The University of Maine Cooperative Extension’s NorthStar 4-H Youth Mentoring program, based at Bryant Pond in Woodstock, recently was gifted $120,000 over six years by Norway Savings Bank.

The gift was made as part of UMaine Extension’s Adopt a Cohort fundraising campaign to support individual classes in the mentoring program aimed at raising aspirations of students in rural Maine.

“We are proud to support this important program which has already made an incredible impact in the lives of participating students,” said Dan Walsh, CEO of Norway Savings Bank, according to a news release from Lyndsey Smith at UMaine. “It’s impressive that Northstar is able to provide a six-year program, which is going to bring long-lasting memories and positive experiences that some of these kids may not have had otherwise.”

NorthStar is a hands-on mentoring program that connects young people with caring adults through community engagement, cultural exchange, and adventure challenge and leadership. With start-up support from the Rural Futures Fund, the NorthStar model follows students over a six-year period that begins in the seventh grade and follows students into adulthood.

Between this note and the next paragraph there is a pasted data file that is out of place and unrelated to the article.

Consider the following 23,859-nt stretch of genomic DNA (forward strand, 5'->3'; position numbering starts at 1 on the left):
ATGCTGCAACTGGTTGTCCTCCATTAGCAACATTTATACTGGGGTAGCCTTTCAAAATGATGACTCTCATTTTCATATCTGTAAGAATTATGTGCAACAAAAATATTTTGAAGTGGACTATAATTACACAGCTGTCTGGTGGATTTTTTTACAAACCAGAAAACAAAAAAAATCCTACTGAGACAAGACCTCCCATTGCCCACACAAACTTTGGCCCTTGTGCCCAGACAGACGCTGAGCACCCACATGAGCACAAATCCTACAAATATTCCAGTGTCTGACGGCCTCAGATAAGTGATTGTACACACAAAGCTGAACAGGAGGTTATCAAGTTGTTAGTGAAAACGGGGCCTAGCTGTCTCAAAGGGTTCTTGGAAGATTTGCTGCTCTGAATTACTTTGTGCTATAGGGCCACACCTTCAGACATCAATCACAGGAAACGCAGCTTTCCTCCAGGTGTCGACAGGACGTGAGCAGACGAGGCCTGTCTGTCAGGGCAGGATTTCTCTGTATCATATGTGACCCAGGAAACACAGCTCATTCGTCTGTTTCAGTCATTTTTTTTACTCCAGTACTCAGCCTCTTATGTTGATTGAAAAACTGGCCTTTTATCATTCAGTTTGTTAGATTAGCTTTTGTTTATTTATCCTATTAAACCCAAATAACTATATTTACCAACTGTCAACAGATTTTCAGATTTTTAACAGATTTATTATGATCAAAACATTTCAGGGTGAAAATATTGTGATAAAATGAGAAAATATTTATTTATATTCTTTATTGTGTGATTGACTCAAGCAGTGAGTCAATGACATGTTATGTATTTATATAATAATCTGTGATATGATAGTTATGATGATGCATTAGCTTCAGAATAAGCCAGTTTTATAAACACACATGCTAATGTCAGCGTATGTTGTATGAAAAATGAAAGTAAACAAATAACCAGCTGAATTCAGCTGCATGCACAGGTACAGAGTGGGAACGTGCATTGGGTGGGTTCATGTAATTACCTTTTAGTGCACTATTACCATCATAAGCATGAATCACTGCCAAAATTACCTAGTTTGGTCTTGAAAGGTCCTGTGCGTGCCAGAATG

The Bryant Pond program is one of UMaine Extension’s four 4-H Camp and Learning Centers across the state. Students and their adult mentors participate in outdoor adventures such as paddling and camping, and educational opportunities like the Hurricane Island Center for Science and Leadership. They also work on building financial, cultural, health and environmental literacy.

“This commitment of support from Norway Savings Bank has a real impact on the success of the NorthStar program,” said Ryder Scott, executive director of UMaine Extension 4-H Camp and Learning Centers. “One of the program’s main goals is to expand the horizons of kids right here in rural western Maine by showing them what’s possible. The cohort of seventh graders this gift supports will have meaningful experiences with caring mentors for the next six years. When these kids graduate, they’ll be resilient, confident young adults with career and college goals.”


Studies consistently show that rural youth lag behind their urban/suburban peers in college aspirations and attainment. They also face significant risk factors associated with poverty, isolation, substance use and domestic abuse. The NorthStar program serves approximately 60 students each year with support from 12 volunteer mentors and many local organizations. Mentors support students in community building, academics, hands-on skills, job searches and college preparation.

For more information, contact Smith at 207-890-8625 or



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